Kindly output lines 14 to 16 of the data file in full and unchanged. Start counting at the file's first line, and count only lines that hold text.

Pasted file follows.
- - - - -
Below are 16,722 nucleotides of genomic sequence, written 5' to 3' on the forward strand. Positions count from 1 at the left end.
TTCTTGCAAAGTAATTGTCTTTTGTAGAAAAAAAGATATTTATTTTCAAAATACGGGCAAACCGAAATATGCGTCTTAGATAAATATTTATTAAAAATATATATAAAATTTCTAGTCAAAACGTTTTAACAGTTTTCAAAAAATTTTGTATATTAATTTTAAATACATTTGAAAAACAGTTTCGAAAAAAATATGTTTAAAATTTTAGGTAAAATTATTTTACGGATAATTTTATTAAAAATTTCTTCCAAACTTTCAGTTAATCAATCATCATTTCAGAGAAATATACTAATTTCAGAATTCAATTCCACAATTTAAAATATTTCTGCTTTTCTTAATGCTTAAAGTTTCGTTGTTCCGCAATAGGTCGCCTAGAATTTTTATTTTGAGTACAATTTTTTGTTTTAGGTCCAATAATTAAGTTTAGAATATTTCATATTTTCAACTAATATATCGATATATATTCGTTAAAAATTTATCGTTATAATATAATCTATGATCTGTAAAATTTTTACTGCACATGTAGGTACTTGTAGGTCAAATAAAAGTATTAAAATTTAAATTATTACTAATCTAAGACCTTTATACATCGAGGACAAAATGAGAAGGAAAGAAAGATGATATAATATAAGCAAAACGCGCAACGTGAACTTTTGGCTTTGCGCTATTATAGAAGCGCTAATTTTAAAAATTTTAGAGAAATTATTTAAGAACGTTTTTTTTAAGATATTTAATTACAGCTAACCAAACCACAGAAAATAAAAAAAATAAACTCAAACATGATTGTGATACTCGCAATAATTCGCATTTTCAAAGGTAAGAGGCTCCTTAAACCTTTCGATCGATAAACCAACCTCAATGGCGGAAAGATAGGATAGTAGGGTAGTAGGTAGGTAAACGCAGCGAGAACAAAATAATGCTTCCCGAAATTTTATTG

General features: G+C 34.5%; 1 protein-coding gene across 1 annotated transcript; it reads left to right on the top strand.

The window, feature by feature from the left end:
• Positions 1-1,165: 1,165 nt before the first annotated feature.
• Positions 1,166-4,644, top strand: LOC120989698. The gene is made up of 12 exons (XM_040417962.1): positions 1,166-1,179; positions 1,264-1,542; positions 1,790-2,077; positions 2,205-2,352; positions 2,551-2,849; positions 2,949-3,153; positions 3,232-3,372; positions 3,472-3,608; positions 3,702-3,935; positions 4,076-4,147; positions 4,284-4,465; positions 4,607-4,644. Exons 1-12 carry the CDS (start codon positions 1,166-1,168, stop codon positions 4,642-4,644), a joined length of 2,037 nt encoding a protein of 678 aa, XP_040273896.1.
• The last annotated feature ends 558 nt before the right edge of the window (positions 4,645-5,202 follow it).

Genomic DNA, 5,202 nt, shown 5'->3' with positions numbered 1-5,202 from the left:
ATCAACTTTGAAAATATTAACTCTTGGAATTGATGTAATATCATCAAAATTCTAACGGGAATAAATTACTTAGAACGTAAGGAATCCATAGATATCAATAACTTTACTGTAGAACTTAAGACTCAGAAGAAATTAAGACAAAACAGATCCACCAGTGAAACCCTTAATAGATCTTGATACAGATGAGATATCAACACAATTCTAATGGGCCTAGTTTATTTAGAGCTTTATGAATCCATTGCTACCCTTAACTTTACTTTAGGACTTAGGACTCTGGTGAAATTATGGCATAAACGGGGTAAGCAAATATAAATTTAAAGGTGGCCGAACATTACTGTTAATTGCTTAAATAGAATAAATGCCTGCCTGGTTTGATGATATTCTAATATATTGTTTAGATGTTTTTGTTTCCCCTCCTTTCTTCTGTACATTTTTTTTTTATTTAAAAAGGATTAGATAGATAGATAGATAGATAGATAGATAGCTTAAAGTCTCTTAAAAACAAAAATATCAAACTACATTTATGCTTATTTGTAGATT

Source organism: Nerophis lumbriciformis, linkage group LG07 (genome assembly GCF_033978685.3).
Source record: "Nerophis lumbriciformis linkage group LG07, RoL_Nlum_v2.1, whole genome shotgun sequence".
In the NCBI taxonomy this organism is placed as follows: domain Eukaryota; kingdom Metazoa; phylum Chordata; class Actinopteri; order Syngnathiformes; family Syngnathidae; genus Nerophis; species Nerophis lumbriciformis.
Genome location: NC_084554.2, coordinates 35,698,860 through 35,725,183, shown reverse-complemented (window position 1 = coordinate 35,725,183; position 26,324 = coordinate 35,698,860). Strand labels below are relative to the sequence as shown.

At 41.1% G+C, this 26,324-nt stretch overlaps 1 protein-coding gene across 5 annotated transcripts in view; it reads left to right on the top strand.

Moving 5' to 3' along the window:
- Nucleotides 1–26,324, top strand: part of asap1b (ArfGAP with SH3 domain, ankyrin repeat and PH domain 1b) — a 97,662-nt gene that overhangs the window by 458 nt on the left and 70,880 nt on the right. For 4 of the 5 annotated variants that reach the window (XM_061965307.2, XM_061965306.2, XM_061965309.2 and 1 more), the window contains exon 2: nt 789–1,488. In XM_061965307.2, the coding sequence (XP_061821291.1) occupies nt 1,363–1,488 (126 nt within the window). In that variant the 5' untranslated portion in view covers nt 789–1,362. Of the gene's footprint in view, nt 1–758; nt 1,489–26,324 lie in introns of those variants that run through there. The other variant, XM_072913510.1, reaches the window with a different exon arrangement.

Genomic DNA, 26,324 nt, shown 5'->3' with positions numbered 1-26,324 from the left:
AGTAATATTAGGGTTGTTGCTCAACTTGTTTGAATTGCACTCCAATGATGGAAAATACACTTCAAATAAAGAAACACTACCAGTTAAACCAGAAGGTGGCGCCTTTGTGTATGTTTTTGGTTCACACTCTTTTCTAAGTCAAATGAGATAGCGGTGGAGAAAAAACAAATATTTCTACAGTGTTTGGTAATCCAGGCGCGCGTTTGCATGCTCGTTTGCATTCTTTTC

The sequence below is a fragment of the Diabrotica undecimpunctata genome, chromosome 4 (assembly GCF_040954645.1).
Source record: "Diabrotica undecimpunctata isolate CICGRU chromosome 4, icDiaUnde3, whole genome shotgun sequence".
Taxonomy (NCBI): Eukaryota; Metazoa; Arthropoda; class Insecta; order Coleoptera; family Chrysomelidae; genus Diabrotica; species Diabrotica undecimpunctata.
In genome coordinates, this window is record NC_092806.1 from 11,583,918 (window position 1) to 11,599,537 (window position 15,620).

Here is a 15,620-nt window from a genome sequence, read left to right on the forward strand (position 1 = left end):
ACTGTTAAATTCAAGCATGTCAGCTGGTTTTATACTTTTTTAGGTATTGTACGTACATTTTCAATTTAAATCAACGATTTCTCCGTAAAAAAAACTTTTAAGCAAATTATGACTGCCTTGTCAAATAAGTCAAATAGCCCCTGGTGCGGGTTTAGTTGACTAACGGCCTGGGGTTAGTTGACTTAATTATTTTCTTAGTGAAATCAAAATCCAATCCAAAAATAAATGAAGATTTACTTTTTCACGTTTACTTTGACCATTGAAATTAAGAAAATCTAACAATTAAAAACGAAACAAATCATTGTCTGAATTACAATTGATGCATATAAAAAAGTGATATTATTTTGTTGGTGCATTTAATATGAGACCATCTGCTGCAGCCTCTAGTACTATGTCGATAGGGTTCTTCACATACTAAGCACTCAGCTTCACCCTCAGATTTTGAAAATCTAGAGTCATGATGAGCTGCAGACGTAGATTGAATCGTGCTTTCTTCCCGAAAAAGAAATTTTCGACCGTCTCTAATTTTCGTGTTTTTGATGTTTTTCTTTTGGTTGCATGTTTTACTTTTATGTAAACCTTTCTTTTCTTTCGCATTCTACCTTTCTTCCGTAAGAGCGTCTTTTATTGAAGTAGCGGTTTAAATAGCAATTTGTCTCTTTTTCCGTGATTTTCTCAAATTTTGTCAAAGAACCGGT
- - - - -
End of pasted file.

At 41.1% G+C, this 26,324-nt stretch overlaps 1 protein-coding gene across 5 annotated transcripts in view; it reads left to right on the top strand.

Moving 5' to 3' along the window:
- Nucleotides 1–26,324, top strand: part of asap1b (ArfGAP with SH3 domain, ankyrin repeat and PH domain 1b) — a 97,662-nt gene that overhangs the window by 458 nt on the left and 70,880 nt on the right. For 4 of the 5 annotated variants that reach the window (XM_061965307.2, XM_061965306.2, XM_061965309.2 and 1 more), the window contains exon 2: nt 789–1,488. In XM_061965307.2, the coding sequence (XP_061821291.1) occupies nt 1,363–1,488 (126 nt within the window). In that variant the 5' untranslated portion in view covers nt 789–1,362. Of the gene's footprint in view, nt 1–758; nt 1,489–26,324 lie in introns of those variants that run through there. The other variant, XM_072913510.1, reaches the window with a different exon arrangement.